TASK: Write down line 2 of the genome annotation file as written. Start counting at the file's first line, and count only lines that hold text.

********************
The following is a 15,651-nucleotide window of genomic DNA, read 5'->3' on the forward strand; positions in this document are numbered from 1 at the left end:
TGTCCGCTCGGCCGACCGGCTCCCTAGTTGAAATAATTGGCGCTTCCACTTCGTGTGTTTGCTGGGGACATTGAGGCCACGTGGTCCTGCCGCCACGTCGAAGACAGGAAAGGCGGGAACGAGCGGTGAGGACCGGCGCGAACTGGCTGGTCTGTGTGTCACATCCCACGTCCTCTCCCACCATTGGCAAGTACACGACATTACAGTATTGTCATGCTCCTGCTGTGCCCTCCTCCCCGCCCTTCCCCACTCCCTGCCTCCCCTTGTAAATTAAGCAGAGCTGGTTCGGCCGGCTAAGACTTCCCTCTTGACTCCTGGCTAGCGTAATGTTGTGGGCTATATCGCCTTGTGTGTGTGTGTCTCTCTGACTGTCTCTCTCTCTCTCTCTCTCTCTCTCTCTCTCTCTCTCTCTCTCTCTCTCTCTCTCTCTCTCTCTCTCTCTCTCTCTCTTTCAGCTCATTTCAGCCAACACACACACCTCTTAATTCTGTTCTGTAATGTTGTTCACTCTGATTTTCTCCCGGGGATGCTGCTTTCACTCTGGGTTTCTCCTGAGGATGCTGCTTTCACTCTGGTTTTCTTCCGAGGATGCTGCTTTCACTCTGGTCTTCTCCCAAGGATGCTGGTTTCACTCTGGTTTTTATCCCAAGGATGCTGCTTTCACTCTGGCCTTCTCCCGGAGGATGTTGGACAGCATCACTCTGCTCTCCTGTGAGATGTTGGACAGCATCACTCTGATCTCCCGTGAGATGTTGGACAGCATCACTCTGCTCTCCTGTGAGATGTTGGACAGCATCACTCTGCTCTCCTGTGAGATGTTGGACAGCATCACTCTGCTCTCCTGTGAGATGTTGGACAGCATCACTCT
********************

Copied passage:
TGTCCGCTCGGCCGACCGGCTCCCTAGTTGAAATAATTGGCGCTTCCACTTCGTGTGTTTGCTGGGGACATTGAGGCCACGTGGTCCTGCCGCCACGTCGAAGACAGGAAAGGCGGGAACGAGCGGTGAGGACCGGCGCGAACTGGCTGGTCTGTGTGTCACATCCCACGTCCTCTCCCACCATTGGCAAGTACACGACATTACAGTATTGTCATGCTCCTGCTGTGCCCTCCTCCCCGCCCTTCCCCACTCCCTGCCTCCCCTTGTAAATTAAGCAGAGCTGGTTCGGCCGGCTAAGACTTCCCTCTTGACTCCTGGCTAGCGTAATGTTGTGGGCTATATCGCCTTGTGTGTGTGTGTCTCTCTGACTGTCTCTCTCTCTCTCTCTCTCTCTCTCTCTCTCTCTCTCTCTCTCTCTCTCTCTCTCTCTCTCTCTCTCTCTCTCTCTCTTTCAGCTCATTTCAGCCAACACACACACCTCTTAATTCTGTTCTGTAATGTTGTTCACTCTGATTTTCTCCCGGGGATGCTGCTTTCACTCTGGGTTTCTCCTGAGGATGCTGCTTTCACTCTGGTTTTCTTCCGAGGATGCTGCTTTCACTCTGGTCTTCTCCCAAGGATGCTGGTTTCACTCTGGTTTTTATCCCAAGGATGCTGCTTTCACTCTGGCCTTCTCCCGGAGGATGTTGGACAGCATCACTCTGCTCTCCTGTGAGATGTTGGACAGCATCACTCTGATCTCCCGTGAGATGTTGGACAGCATCACTCTGCTCTCCTGTGAGATGTTGGACAGCATCACTCTGCTCTCCTGTGAGATGTTGGACAGCATCACTCTGCTCTCCTGTGAGATGTTGGACAGCATCACTCT